Wednesday, January 22, 2020

"At Home with Madame Chic" by Jennifer L. Scott

This is the third book of Scott's that I have read and I have enjoyed it just as much as I've enjoyed her other books.  Focusing on the French chic lifestyle, this book teaches women how to cultivate inner peace in their home lives.  From removing physical clutter to removing mental clutter to providing music playlists and recipes, this book has it all.  There are major sections devoted to morning, afternoon, and evening.  The steps and advice are meant to make one's home more pleasant, enrich one's relationships with family, and RELAX.  Women, especially homemakers, are often run aground exhausted from tending house and kids....all the while looking like a hot frumpy mess.  However, it doesn't have to be that way.  Whether single or married, kids or no kids, women of all walks of life can learn how to cultivate serenity, mystique, style, peace, and--most of off--the essence of chic...and look good doing it!

Tuesday, January 21, 2020

"The Total Money Makeover" by Dave Ramsey

This is a time-proven process book on how to get financially fit.  Dave Ramsey is both a TV / radio finance personality as well as someone college educated in economics.  Ramsey explains how so many Americans are drowning in debt.  People buy things they don't need with money they don't have to impress people they don't even like.  Factor in compounding interest and people ending up paying far more than they initially swiped their credit card for.  Speaking of credit cards, Ramsey encourages readers to cut up their credit cards, budget their income, and only spend cash money on what they can actually afford.  After setting up an emergency fund, readers are encouraged to tackle their debts from smallest to largest.  This may involve a downgrade in lifestyle or even selling off a new leased car to purchase an older more affordable vehicle.  What I liked was the stories throughout the book.  People from all walks of life share their money struggles and how they turned their financial lives around using Dave's tips.  Most of the people in the book make less than $50,000 a year yet manage to eliminate debt and save for retirement.  If they can do it, so can you!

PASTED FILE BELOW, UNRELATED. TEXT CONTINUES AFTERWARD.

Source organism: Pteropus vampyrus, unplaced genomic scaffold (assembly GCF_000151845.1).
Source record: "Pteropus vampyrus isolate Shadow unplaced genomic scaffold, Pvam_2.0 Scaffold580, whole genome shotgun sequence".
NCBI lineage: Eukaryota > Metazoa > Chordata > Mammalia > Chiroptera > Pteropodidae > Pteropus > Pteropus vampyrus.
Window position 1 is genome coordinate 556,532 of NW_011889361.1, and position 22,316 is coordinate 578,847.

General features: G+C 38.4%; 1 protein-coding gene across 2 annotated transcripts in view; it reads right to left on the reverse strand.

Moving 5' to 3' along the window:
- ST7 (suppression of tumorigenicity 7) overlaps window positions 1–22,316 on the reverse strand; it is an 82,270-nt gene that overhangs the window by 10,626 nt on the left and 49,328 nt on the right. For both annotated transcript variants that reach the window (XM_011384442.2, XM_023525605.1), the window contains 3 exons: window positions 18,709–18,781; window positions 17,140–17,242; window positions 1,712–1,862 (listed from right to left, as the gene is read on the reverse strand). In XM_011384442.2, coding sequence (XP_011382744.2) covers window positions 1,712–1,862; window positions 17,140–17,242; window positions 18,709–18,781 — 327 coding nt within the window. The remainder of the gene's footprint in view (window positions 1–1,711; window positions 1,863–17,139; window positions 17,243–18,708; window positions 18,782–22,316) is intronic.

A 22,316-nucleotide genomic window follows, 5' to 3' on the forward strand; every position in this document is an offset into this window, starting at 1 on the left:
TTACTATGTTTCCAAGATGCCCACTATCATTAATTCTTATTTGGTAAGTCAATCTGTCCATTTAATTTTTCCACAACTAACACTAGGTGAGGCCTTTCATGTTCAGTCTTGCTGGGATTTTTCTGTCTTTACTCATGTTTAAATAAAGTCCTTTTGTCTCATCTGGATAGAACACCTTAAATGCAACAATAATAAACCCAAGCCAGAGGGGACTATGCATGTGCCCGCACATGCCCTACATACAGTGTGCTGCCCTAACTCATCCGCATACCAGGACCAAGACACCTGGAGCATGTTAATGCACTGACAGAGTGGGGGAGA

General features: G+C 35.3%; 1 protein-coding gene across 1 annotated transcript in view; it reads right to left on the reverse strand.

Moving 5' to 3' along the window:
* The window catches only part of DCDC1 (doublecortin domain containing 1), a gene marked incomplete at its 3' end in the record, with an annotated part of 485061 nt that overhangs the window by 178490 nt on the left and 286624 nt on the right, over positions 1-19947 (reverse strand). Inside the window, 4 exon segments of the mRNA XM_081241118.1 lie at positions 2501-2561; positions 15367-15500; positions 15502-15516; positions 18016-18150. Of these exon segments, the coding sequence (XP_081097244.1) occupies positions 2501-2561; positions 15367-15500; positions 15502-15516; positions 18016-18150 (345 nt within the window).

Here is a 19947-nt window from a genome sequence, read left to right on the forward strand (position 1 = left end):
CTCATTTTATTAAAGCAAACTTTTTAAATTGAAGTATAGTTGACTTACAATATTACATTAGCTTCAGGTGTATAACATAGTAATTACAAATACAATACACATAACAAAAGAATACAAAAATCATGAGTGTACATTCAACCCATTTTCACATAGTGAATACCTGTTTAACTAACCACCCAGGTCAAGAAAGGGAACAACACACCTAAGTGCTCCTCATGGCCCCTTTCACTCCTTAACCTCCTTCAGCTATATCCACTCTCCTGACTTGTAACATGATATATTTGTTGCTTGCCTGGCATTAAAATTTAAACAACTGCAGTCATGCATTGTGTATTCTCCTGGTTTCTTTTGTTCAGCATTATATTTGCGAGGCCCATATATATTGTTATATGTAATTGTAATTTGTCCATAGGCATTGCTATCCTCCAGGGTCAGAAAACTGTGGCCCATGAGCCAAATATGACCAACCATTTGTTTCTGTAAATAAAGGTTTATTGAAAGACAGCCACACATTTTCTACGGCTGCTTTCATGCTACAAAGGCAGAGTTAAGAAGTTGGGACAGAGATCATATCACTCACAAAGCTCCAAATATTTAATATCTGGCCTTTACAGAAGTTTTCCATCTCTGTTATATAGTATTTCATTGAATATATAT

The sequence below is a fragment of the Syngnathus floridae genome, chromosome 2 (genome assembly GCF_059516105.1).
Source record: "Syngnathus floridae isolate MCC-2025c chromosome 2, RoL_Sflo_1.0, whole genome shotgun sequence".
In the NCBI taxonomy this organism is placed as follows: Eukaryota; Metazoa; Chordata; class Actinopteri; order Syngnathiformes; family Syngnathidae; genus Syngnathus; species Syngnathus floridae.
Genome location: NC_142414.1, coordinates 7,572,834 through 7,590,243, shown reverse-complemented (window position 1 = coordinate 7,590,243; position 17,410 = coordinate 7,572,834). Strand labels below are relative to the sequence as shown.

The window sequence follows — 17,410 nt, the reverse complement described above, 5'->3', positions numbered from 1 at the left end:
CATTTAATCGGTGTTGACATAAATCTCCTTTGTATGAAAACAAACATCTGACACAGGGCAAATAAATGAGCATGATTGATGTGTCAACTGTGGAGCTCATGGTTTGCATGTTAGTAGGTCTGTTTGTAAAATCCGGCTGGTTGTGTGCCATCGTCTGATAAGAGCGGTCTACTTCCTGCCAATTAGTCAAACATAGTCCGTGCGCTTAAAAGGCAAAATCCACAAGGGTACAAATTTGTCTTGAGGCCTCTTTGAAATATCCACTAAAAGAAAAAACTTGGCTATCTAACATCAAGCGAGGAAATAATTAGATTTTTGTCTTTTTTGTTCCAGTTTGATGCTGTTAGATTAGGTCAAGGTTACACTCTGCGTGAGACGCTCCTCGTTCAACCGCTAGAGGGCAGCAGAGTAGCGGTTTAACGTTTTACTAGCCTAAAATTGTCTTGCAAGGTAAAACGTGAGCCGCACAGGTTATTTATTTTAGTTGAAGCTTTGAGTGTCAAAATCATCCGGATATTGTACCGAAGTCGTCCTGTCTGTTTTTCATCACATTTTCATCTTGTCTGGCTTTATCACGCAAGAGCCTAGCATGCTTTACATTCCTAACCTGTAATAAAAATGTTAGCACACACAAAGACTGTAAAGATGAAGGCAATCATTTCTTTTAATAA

Thursday, January 9, 2020

"Polish Your Poise with Madame Chic" by Jennifer L. Scott

What a lovely book on poise.  Focused on dignity, style, and class, this book is a must for lady readers.  Scott goes over how to dress oneself, do hair, do makeup, how to talk, how to walk, and so much more.  There is a great emphasis on posture and using proper language.  No slouching and swearing for Madame Chic!  More than physical appearances, being chic is about lifestyle and self-confidence.  Scott encourages readers to treat everyone they encounter with respect and not stoop to anger outbursts, gossip sessions, or entertainment that is improper / not enriching.  Scott learned about how to be chic while traveling in Paris.  While I don't live in France and have never visited, I do feel more Parisian after reading this book.  Look out world, chic Teresa is here to stay with poise!  :-) 

Monday, January 6, 2020

"Lessons from Madame Chic" by Jennifer L. Scott

What a fun and lovely book this is!  Jennifer writes in a style that is half-memoir, half-advice.  Sent to Paris in college for a study abroad program, Jennifer is thrust headfirst into the French culture.  Through her host family--whom she charmingly calls Family Chic--she learns so much about how to live a better life.  There are lessons on fashion, the capsule wardrobe, removing clutter, reducing consumerism, and more.  There is a great emphasis on using the best one has in the moment.  Don't save those fancy dinner plates or luxury dress for "someday" that may never come.  Use and wear your best items now!  Part of that involves getting rid of (or donating) anything that is less than top quality.  That reduces the temptation to use second-rate items.  Enjoy your food, exercise, walk with your head held high, and learn the art of mystique.  There are so many wonderful lessons in this book, and it was super fun to read.

Tuesday, December 31, 2019

"The Curated Closet" by Anuschka Rees

This is a necessity for ladies seeking to update their closet and wardrobe.  Unlike other books that are just full of fashion fads that are here today, gone tomorrow, this book focuses on the reader.  There are multiple prompts, quizzes, and activities for the reader to fill out.  Readers will analyze their current wardrobe, their body shape / type, their colors, their styles, and--most important of all--their lifestyle.  Readers will figure out what energy they want to put into the world and then how to build outfits around that.  There is an emphasis on making one's closet fit one's lifestyle.  In other words, if someone works at a corporate job five days a week and goes out socially once a month, it does not make sense to have more "going out clothes" than "work clothes".  As Rees says, one must shop for their real life...not their fantasy life.  The author also helps readers curate outfit uniforms, capsule wardrobes, essentials, basics, statement pieces, and more.  There is even a section on seams, fabric quality, fit, and shopping advice.  A curated closet is full of go-to pieces that can be worn in multiple combinations.  Don't waste money on fast fashion that wears out and can not be combined into multiple outfits.  Rees wants readers to curate a closet that is perfect for them.  I can not recommend this book enough!